And over Christmas we undertook similar trippery - Taronga Zoo - and were amazed at what a very different experience it was with three small people in comparison to loved up couple bliss circa 1995...

  7. Beautiful post. And I agree - time. And lack of guilt, as in, yes, I can sleep in until 11am and I actually don't feel bad about it. I'm wondering if this time and lack of guilt might return in retirement years though? (I hope so, anyway, I think I see it in my parents?)

  8. Beautiful. And yes. Time. The novelty (now) of having nothing planned, nowhere you 'have' to be, whether you like it or not.

    It was wasted on us though, wasn't it?

  9. Lovely post and very true.
    I used to believe bad things only happened to bad people.I found out this is not true. When you are young you think life is fair.

  10. I think you nailed it. Time. I miss having time to do nothing from being young. Summers which meant just hanging out all day. And possibility. Endless possibility.

  11. The lack of responsibility. Sure I stressed about Uni exams, or making it to lectures, or where my next dollar was coming from... but it was all about the moments. Not the future.

    I just floated along. From day to day. (Although back then it might not have felt like it!)

  12. yep - i think you got it....time.... i look back at all those moments doing 'nothing' when now i would love nothing more than all that time again! And don't you wish you could pack a little bit of the city and take it with you too??

  13. Imagination and possibility are the true gifts if youth. The older we get, the more we seem to censor both. x

  14. I'm only starting to appreciate how much time I've had over the years now that the little one has come along, and time seems to a) fly and b) not really be mine anymore. I used to spend so many lazy weekends lying in the sun in the park with friends, with beers, with food, with newspapers. Chatting, catching up on the world. They were some of the best times of my life...

  15. I think we need to take more effort in how we use our time and to make sure we are enjoying what we do. Life is too short, and those youthful memories of a timeless existence should remind us this. Lovely post Al.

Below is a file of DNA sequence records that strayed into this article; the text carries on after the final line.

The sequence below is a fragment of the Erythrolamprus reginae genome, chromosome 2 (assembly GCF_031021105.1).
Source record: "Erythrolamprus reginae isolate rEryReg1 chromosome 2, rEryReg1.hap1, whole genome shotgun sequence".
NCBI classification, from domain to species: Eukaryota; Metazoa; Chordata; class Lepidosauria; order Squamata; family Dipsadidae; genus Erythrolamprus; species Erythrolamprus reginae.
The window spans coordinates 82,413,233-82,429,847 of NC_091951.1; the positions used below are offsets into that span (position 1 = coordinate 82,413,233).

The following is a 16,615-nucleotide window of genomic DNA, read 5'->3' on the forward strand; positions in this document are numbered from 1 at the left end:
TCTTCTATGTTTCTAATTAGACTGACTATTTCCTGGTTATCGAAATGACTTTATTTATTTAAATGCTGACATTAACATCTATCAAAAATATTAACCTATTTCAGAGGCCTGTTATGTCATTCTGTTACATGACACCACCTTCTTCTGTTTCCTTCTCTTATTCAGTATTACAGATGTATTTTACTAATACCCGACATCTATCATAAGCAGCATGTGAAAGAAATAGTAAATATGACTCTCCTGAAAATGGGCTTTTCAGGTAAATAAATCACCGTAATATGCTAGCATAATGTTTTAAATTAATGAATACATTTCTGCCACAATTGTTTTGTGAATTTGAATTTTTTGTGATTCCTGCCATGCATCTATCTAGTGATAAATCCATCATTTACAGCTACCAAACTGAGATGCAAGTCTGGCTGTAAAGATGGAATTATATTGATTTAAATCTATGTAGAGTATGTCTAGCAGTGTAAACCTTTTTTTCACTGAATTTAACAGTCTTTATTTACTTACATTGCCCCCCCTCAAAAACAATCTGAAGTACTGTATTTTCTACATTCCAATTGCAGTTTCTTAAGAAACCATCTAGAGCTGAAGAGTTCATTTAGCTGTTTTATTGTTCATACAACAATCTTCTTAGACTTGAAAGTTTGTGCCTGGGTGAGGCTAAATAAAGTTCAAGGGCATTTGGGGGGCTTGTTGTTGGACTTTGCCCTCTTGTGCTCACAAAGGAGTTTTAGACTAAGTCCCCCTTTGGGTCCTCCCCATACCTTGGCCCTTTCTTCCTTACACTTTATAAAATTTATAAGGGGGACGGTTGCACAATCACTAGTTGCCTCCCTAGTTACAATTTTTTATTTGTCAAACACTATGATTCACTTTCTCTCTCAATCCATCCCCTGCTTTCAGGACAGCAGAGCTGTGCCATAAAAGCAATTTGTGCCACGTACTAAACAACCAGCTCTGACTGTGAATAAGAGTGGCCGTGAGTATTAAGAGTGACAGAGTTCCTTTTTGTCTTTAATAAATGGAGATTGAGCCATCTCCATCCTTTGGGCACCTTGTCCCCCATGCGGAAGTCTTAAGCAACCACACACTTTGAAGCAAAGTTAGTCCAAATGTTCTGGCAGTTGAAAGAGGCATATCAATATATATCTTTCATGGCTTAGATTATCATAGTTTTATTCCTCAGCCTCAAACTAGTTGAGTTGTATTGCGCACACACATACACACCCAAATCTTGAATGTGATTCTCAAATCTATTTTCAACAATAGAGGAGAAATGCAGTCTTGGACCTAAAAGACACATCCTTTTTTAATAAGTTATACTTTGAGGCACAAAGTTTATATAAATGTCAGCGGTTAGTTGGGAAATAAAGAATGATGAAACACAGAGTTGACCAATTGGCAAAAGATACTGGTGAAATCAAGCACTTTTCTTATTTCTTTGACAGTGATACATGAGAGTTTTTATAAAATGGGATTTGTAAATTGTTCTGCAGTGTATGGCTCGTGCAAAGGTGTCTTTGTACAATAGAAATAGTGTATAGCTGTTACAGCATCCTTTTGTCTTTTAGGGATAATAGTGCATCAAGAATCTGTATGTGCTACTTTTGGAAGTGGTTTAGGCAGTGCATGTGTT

As for the true gifts of youth, definitely imagination, dreams and wonder x

  16. Lack of responsibility is the beauty of youth. You do what you like, to suit yourself. So easy. So blissful. I wish you would call when you come to the Big Smoke! x

  17. When I walk the kids to school every day at around 8.30am (in the English countryside), we pass by a river and there tends to be one or two men there, fishing. When I walk back again in the afternoon to pick the kids up, those men are still there. This truly astounds me. I don't think I'll ever have the time to do that. I don't think I could if I tried anyway. Still... it would be nice to feel you had that kind of time on your hands.

  18. Like you, we've done a Tree Change, but we miss The City sooooo much! In fact, we miss it so much, we're now considering moving from a tiny village of 1500 people to a city of 20 million. (How's that for being sentimental for city life?)
    The funny thing is, my writing productivity has dropped in the country. I suspect it's because it's too quiet. There's no mental stimulation. I miss the creative buzz of the city. Who knew city life could be so inspiring?

  19. I realise Im a bit late here, I just discovered you Allison, and Im cruising through your blog having a read.

    My husband and is desperate to move to the south coast of NSW, Batemans Bay to be exact. We almost sold up last year but the fear of it gripped me and we pullled out. So more than a year later I can't help wondering if I made a big mistake! With 2 kids now at school, Id feel guilty making them start over.

    What are your thoughts on living coastal? I can't seem to find any good advice on a relocation out of the big smoke. We're heading to Batemans Bay this long weekend and I fear the dreams will rise up again and the urge to move will strike!

    Cheers... big fan of your work :)

    1. Hi Rach, great to 'meet' you. Tried to email you, but you don't have an address linked to your blogger account. Want to send me an email at the address up in the top r/h corner (little envelope). I have lots of thoughts. Happy to share them. Would write you a blog post but can give you more detail in an email. Have a great weekend! A